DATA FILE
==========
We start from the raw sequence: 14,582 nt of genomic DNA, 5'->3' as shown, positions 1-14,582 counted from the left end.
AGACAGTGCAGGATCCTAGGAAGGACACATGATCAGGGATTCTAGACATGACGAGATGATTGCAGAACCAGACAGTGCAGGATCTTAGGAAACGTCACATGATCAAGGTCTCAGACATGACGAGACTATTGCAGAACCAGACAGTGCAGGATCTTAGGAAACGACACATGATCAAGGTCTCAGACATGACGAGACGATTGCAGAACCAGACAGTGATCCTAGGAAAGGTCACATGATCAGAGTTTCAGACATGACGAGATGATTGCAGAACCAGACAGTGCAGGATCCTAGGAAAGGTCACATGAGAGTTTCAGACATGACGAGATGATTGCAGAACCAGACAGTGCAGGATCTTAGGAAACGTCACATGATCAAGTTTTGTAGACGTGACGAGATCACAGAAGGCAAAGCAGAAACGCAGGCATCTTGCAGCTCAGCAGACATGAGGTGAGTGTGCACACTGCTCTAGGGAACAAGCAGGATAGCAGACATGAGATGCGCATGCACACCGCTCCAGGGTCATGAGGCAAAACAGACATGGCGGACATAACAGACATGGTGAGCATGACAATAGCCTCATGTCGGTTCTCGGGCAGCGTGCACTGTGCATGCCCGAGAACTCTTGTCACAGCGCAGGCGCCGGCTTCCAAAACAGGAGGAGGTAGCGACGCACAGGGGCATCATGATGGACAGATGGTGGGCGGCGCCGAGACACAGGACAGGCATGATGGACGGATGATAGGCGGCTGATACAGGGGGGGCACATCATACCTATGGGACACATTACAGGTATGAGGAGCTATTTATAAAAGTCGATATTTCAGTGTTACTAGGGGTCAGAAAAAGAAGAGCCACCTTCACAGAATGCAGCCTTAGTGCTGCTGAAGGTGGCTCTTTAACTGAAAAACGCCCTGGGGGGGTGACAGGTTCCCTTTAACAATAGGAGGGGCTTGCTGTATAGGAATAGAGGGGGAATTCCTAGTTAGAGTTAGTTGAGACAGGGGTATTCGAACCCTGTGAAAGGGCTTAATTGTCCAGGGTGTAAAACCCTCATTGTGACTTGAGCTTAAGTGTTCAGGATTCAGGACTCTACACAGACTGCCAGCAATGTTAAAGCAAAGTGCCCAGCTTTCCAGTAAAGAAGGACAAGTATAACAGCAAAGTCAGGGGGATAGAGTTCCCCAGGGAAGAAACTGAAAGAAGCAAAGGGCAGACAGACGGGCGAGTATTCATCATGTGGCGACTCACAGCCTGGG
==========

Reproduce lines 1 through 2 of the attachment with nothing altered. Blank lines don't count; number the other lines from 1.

We start from the raw sequence: 14,582 nt of genomic DNA, 5'->3' as shown, positions 1-14,582 counted from the left end.
AGACAGTGCAGGATCCTAGGAAGGACACATGATCAGGGATTCTAGACATGACGAGATGATTGCAGAACCAGACAGTGCAGGATCTTAGGAAACGTCACATGATCAAGGTCTCAGACATGACGAGACTATTGCAGAACCAGACAGTGCAGGATCTTAGGAAACGACACATGATCAAGGTCTCAGACATGACGAGACGATTGCAGAACCAGACAGTGATCCTAGGAAAGGTCACATGATCAGAGTTTCAGACATGACGAGATGATTGCAGAACCAGACAGTGCAGGATCCTAGGAAAGGTCACATGAGAGTTTCAGACATGACGAGATGATTGCAGAACCAGACAGTGCAGGATCTTAGGAAACGTCACATGATCAAGTTTTGTAGACGTGACGAGATCACAGAAGGCAAAGCAGAAACGCAGGCATCTTGCAGCTCAGCAGACATGAGGTGAGTGTGCACACTGCTCTAGGGAACAAGCAGGATAGCAGACATGAGATGCGCATGCACACCGCTCCAGGGTCATGAGGCAAAACAGACATGGCGGACATAACAGACATGGTGAGCATGACAATAGCCTCATGTCGGTTCTCGGGCAGCGTGCACTGTGCATGCCCGAGAACTCTTGTCACAGCGCAGGCGCCGGCTTCCAAAACAGGAGGAGGTAGCGACGCACAGGGGCATCATGATGGACAGATGGTGGGCGGCGCCGAGACACAGGACAGGCATGATGGACGGATGATAGGCGGCTGATACAGGGGGGGCACATCATACCTATGGGACACATTACAGGTATGAGGAGCTATTTATAAAAGTCGATATTTCAGTGTTACTAGGGGTCAGAAAAAGAAGAGCCACCTTCACAGAATGCAGCCTTAGTGCTGCTGAAGGTGGCTCTTTAACTGAAAAACGCCCTGGGGGGGTGACAGGTTCCCTTTAACAATAGGAGGGGCTTGCTGTATAGGAATAGAGGGGGAATTCCTAGTTAGAGTTAGTTGAGACAGGGGTATTCGAACCCTGTGAAAGGGCTTAATTGTCCAGGGTGTAAAACCCTCATTGTGACTTGAGCTTAAGTGTTCAGGATTCAGGACTCTACACAGACTGCCAGCAATGTTAAAGCAAAGTGCCCAGCTTTCCAGTAAAGAAGGACAAGTATAACAGCAAAGTCAGGGGGATAGAGTTCCCCAGGGAAGAAACTGAAAGAAGCAAAGGGCAGACAGACGGGCGAGTATTCATCATGTGGCGACTCACAGCCTGGG